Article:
The worry that was felt by fans, owner, players and coaches alike here gave way to relief thanks to Milner, but the failure to then complete the comeback with a winner meant that the feelgood factor was decidedly fleeting.

As in all derbies, the result was always of paramount importance in this game - but that picture now alters slightly over the coming weeks, especially in the two home contests against Liverpool and Arsenal.

Those chanting "Big Sam's Black and White Army" in the away end here today may find themselves in a massive minority when Wenger and Benitez bring their big guns out to play, if we play second fiddle as we did here to Roy's boys.

Defeat in either or both would hardly be unexpected, but something approaching a massacre would presumably return St.James' Park to a Souness-era theatre of hate.

As Sam will find out over the coming weeks what exactly he has in his squad, so he will also discover which way his public and his employers will react should things not go his way on the field.

And while there's always been a body of popular opinion that had him down as a marked man, there's now almost a disappointment evident in the media that we failed to lose this game and heap yet more pressure on his shoulders.

Make no mistake, the knives - and laptops - are out, as people bring their own agendas to the ground, some in the press box but increasing numbers in the stands.

Twelve games in and there seems to have been some sort of secret ballot that we didn't take part in but one which ensures that Allardyce will now have even more focus and debate on his every selection, substitution and soundbite.

Much (but not all) of what happens over the coming weeks will be down to sheer good fortune, rather than any planned formations or strategic magic.

Allardyce's failure to win this game though moves him inextricably towards the exit door in the minds of some. He himself talked about glasses half full and half empty afterwards.

It can be argued that the half full parts were Chopra's miss in the dying moments and Taylor's placement to clear the rebound. In a parallel universe the first one scores and rewrites history or the second one emulates Duberry against us at the same point in our last away game.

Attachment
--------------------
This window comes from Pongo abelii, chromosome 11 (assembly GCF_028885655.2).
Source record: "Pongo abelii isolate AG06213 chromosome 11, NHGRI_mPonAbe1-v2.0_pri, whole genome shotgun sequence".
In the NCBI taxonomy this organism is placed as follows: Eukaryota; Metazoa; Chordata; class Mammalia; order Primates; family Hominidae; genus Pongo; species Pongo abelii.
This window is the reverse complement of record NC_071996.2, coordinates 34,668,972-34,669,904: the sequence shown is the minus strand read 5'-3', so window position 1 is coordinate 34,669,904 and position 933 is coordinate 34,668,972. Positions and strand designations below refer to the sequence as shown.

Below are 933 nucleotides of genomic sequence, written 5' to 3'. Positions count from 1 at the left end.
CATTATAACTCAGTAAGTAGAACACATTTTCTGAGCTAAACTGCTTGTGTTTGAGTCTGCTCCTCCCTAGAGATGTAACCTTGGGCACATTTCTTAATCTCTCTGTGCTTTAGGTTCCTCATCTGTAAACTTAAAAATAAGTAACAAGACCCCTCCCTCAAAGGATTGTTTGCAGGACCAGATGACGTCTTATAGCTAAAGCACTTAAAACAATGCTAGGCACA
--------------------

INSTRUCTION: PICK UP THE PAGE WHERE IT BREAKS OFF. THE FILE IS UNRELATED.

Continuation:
But equally the half empty portion was Michael Owen's inability to score in the second half when one on one with the keeper, or the failure of Oba Martins to set up a goal from the byline with almost his first touch.

Had the former happened, then the fact it came via the dreaded route one long ball from Harper would have been forgotten and the number ten would have a massive boost to his career here.

Or if the latter had quite literally come to pass and the sub registered another assist to go with the similar ones at home to Wigan and West Ham, then it's an inspired replacement - rather than a rerun of the folly of Souness in playing Bellamy wide on the left that it's now being seen as in some quarters.

As we've said before - all total madness and a billion miles away from how to run a business, but this is a business where logic, planning and common sense are rarely applied anywhere - least of all on Barrack Road. 

People's tolerance and patience levels currently appear to be running at frighteningly low levels.

Much as we feel compelled to appeal for punters to rein themselves in and provide support the team in the traditional manner, we would appear to be as likely trying to stop the tide coming in. 

The only sure-fire way of putting all of this nonsense to bed is in performances on the field that give people pride, enjoyment, value for money and belief in the players wearing those shirts.

That's not displays of the type seen at Reading, Derby or here of which further repetitions will ultimately cost Allardyce his job - with opinion already divided over whether he is building up this club or destroying it.

Will the real Newcastle United please stand up?


Page last updated 18 October, 2018